On Wednesday, June 22nd, a small group of climbers met in Anchorage, AK to join a team of Mountain Trip guides for an attempt to climb the highest peak in North America. Denali rises 20,320′ above the not-too-distant sea. Located close to the Arctic Circle, it is famous for presenting climbers with extreme cold and challenging weather, in addition to its high elevation. Climbers have been attempting to climb the peak for over 100 years and in 2013 we celebrated the centennial of the first ascent of the mountain.
Jaahnavi Sriperambuduru and her father Dr. Krishna Sriperambuduru, who will be accompanying her for the first several days of the climb.
Fisher Hazen, from Colorado.
The team has had a busy couple of days, starting off with a few HUGE days of travel from India to Alaska, then a Team Meeting/Equipment Check yesterday. The team enjoyed some free time yesterday afternoon and evening, giving them time to rest and relax before the next part of their journey begins. This morning the team met early and drove 2 hours north to the quaint town of Talkeetna. In Talkeetna the team checked in with the National Park Service and attended a mandatory climber orientation presented by an NPS ranger. The next stop was with our air taxi service, where they weighed all of the expedition gear. The team is currently in the process of loading the Twin Otter, which will take them to Base Camp, located on the southeast fork of the Kahiltna Glacier. The plan is for the team to move to approximately 10,000′ where they will set up camp and review skills. Dr Krishna will stay with the team for several days, then return to Base Camp and onto Anchorage. Jaahnavi and the guide team will continue to ascend. Best of luck to the team!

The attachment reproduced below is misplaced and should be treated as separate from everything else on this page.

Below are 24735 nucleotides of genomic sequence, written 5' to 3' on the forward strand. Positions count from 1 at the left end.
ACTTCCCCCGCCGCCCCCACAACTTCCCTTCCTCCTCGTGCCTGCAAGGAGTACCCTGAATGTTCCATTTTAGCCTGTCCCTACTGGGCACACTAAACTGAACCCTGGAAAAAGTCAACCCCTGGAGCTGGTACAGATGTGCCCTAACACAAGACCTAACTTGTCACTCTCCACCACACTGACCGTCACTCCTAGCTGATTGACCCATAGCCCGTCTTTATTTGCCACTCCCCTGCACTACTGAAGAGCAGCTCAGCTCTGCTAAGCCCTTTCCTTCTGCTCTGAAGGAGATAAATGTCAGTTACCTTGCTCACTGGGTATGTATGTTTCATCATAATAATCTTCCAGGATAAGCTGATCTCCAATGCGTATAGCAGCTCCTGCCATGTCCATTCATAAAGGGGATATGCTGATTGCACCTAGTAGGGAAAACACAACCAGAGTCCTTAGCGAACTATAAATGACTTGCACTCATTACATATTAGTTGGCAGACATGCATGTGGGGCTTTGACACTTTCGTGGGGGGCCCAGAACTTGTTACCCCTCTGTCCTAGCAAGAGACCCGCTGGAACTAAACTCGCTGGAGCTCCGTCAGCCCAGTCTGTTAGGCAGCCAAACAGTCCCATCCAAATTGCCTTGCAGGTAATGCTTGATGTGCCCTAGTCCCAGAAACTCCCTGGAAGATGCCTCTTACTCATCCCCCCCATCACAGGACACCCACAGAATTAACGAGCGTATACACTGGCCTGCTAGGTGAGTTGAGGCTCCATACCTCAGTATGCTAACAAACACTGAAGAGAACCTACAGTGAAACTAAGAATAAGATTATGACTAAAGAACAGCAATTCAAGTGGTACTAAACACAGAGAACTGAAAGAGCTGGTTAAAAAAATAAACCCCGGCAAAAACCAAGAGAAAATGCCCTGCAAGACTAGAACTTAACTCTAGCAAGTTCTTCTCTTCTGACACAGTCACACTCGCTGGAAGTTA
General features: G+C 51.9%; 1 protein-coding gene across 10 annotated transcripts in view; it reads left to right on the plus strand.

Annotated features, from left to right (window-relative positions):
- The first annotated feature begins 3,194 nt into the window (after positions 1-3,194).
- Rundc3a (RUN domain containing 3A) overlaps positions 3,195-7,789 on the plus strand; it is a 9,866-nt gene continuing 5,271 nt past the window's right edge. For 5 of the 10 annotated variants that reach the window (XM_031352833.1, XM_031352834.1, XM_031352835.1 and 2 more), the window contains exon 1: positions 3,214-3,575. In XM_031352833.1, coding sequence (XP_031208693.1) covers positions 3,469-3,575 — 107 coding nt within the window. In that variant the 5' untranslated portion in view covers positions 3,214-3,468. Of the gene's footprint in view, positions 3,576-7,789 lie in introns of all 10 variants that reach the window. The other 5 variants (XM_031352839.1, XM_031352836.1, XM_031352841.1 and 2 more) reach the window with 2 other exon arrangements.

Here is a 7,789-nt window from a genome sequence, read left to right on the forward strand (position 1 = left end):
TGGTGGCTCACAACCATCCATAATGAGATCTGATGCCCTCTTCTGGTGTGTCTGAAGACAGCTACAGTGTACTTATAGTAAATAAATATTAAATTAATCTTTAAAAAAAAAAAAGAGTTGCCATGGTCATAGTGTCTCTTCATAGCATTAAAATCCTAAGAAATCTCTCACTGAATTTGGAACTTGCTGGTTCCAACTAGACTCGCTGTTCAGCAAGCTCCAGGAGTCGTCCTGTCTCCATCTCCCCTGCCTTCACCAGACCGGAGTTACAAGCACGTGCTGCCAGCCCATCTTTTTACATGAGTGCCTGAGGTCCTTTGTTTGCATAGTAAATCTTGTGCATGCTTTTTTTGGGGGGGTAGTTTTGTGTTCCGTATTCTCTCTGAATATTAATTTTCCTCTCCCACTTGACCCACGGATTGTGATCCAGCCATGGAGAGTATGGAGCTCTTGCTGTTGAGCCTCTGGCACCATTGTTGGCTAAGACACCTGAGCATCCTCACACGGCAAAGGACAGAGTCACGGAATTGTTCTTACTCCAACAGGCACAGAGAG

Here are a few photos from Talkeetna, prior to taking off.
and from the runway in Talkeetna:
We will post updates on a semi-daily basis, when the team members call in to our dispatch site. Often, we’ll post reports in the form of audio posts, which allows the climbers to relate their experiences in their own words, which can be fun. Please follow their progress, but we like to stress that, “No News is Good News” when it comes to dispatches from the field. The guides and climbers have a lot of work to do each day, and sometimes, they are just too pooped to call in an update, or the weather and/or terrain interferes with the satellite phone signal.
Please post comments! We cannot pass them along to the team in anything close to real time, but climbers love reading your thoughts and good wishes after they come off the mountain. If you need to reach a team member with a message, drop us a line and we’ll pass it long.